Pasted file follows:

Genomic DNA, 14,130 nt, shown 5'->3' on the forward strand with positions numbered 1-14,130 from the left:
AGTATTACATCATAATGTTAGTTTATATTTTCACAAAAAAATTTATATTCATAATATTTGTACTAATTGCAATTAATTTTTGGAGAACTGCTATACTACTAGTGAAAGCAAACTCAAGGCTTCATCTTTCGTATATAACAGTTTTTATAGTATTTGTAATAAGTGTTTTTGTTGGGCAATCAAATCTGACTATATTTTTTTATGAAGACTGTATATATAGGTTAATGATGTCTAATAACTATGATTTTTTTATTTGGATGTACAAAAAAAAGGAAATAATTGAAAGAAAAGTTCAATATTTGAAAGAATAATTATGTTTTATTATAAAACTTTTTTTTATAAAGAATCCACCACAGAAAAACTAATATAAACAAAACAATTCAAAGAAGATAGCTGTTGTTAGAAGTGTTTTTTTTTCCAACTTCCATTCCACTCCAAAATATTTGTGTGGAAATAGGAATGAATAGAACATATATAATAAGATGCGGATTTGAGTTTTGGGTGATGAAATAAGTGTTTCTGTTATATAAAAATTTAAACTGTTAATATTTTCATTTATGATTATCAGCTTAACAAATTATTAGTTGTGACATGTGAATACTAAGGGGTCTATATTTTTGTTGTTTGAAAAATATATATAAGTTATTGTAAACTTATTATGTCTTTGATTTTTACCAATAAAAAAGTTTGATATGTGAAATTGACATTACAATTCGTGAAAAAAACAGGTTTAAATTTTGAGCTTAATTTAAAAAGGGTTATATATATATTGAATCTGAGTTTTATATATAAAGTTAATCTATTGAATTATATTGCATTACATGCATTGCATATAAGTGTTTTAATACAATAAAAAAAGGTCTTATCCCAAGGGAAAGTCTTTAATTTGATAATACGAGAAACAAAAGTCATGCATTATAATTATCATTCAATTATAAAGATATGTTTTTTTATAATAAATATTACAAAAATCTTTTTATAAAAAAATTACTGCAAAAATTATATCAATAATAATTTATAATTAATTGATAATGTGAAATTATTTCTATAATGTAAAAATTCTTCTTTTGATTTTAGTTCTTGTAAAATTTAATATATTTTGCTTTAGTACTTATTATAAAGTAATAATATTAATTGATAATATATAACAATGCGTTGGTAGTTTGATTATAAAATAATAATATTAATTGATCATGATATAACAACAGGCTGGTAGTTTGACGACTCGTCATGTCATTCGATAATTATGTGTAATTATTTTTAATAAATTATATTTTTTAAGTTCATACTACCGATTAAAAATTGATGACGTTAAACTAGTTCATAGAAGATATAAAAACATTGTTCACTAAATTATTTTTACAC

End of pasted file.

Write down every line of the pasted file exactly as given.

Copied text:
Genomic DNA, 14,130 nt, shown 5'->3' on the forward strand with positions numbered 1-14,130 from the left:
AGTATTACATCATAATGTTAGTTTATATTTTCACAAAAAAATTTATATTCATAATATTTGTACTAATTGCAATTAATTTTTGGAGAACTGCTATACTACTAGTGAAAGCAAACTCAAGGCTTCATCTTTCGTATATAACAGTTTTTATAGTATTTGTAATAAGTGTTTTTGTTGGGCAATCAAATCTGACTATATTTTTTTATGAAGACTGTATATATAGGTTAATGATGTCTAATAACTATGATTTTTTTATTTGGATGTACAAAAAAAAGGAAATAATTGAAAGAAAAGTTCAATATTTGAAAGAATAATTATGTTTTATTATAAAACTTTTTTTTATAAAGAATCCACCACAGAAAAACTAATATAAACAAAACAATTCAAAGAAGATAGCTGTTGTTAGAAGTGTTTTTTTTTCCAACTTCCATTCCACTCCAAAATATTTGTGTGGAAATAGGAATGAATAGAACATATATAATAAGATGCGGATTTGAGTTTTGGGTGATGAAATAAGTGTTTCTGTTATATAAAAATTTAAACTGTTAATATTTTCATTTATGATTATCAGCTTAACAAATTATTAGTTGTGACATGTGAATACTAAGGGGTCTATATTTTTGTTGTTTGAAAAATATATATAAGTTATTGTAAACTTATTATGTCTTTGATTTTTACCAATAAAAAAGTTTGATATGTGAAATTGACATTACAATTCGTGAAAAAAACAGGTTTAAATTTTGAGCTTAATTTAAAAAGGGTTATATATATATTGAATCTGAGTTTTATATATAAAGTTAATCTATTGAATTATATTGCATTACATGCATTGCATATAAGTGTTTTAATACAATAAAAAAAGGTCTTATCCCAAGGGAAAGTCTTTAATTTGATAATACGAGAAACAAAAGTCATGCATTATAATTATCATTCAATTATAAAGATATGTTTTTTTATAATAAATATTACAAAAATCTTTTTATAAAAAAATTACTGCAAAAATTATATCAATAATAATTTATAATTAATTGATAATGTGAAATTATTTCTATAATGTAAAAATTCTTCTTTTGATTTTAGTTCTTGTAAAATTTAATATATTTTGCTTTAGTACTTATTATAAAGTAATAATATTAATTGATAATATATAACAATGCGTTGGTAGTTTGATTATAAAATAATAATATTAATTGATCATGATATAACAACAGGCTGGTAGTTTGACGACTCGTCATGTCATTCGATAATTATGTGTAATTATTTTTAATAAATTATATTTTTTAAGTTCATACTACCGATTAAAAATTGATGACGTTAAACTAGTTCATAGAAGATATAAAAACATTGTTCACTAAATTATTTTTACAC